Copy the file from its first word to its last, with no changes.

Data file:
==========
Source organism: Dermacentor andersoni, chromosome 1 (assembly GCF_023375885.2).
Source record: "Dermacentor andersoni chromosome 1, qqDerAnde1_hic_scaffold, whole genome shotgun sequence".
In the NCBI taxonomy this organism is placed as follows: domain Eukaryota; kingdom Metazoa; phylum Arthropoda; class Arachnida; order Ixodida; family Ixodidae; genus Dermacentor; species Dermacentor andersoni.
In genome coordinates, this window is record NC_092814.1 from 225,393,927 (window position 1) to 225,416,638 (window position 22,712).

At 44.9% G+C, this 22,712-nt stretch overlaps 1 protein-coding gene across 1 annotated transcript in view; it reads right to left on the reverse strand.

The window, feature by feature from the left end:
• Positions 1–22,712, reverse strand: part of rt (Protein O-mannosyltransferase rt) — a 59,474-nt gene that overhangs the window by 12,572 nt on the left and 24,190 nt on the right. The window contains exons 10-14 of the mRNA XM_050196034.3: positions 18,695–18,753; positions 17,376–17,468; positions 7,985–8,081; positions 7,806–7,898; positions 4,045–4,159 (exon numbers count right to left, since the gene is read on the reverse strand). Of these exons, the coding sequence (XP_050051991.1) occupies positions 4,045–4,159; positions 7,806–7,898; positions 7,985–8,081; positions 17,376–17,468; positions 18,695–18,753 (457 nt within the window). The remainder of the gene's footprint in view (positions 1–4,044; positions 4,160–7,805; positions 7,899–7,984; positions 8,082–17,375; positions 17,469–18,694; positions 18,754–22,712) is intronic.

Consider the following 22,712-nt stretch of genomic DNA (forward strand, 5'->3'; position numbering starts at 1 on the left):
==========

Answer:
Source organism: Dermacentor andersoni, chromosome 1 (assembly GCF_023375885.2).
Source record: "Dermacentor andersoni chromosome 1, qqDerAnde1_hic_scaffold, whole genome shotgun sequence".
In the NCBI taxonomy this organism is placed as follows: domain Eukaryota; kingdom Metazoa; phylum Arthropoda; class Arachnida; order Ixodida; family Ixodidae; genus Dermacentor; species Dermacentor andersoni.
In genome coordinates, this window is record NC_092814.1 from 225,393,927 (window position 1) to 225,416,638 (window position 22,712).

At 44.9% G+C, this 22,712-nt stretch overlaps 1 protein-coding gene across 1 annotated transcript in view; it reads right to left on the reverse strand.

The window, feature by feature from the left end:
• Positions 1–22,712, reverse strand: part of rt (Protein O-mannosyltransferase rt) — a 59,474-nt gene that overhangs the window by 12,572 nt on the left and 24,190 nt on the right. The window contains exons 10-14 of the mRNA XM_050196034.3: positions 18,695–18,753; positions 17,376–17,468; positions 7,985–8,081; positions 7,806–7,898; positions 4,045–4,159 (exon numbers count right to left, since the gene is read on the reverse strand). Of these exons, the coding sequence (XP_050051991.1) occupies positions 4,045–4,159; positions 7,806–7,898; positions 7,985–8,081; positions 17,376–17,468; positions 18,695–18,753 (457 nt within the window). The remainder of the gene's footprint in view (positions 1–4,044; positions 4,160–7,805; positions 7,899–7,984; positions 8,082–17,375; positions 17,469–18,694; positions 18,754–22,712) is intronic.

Consider the following 22,712-nt stretch of genomic DNA (forward strand, 5'->3'; position numbering starts at 1 on the left):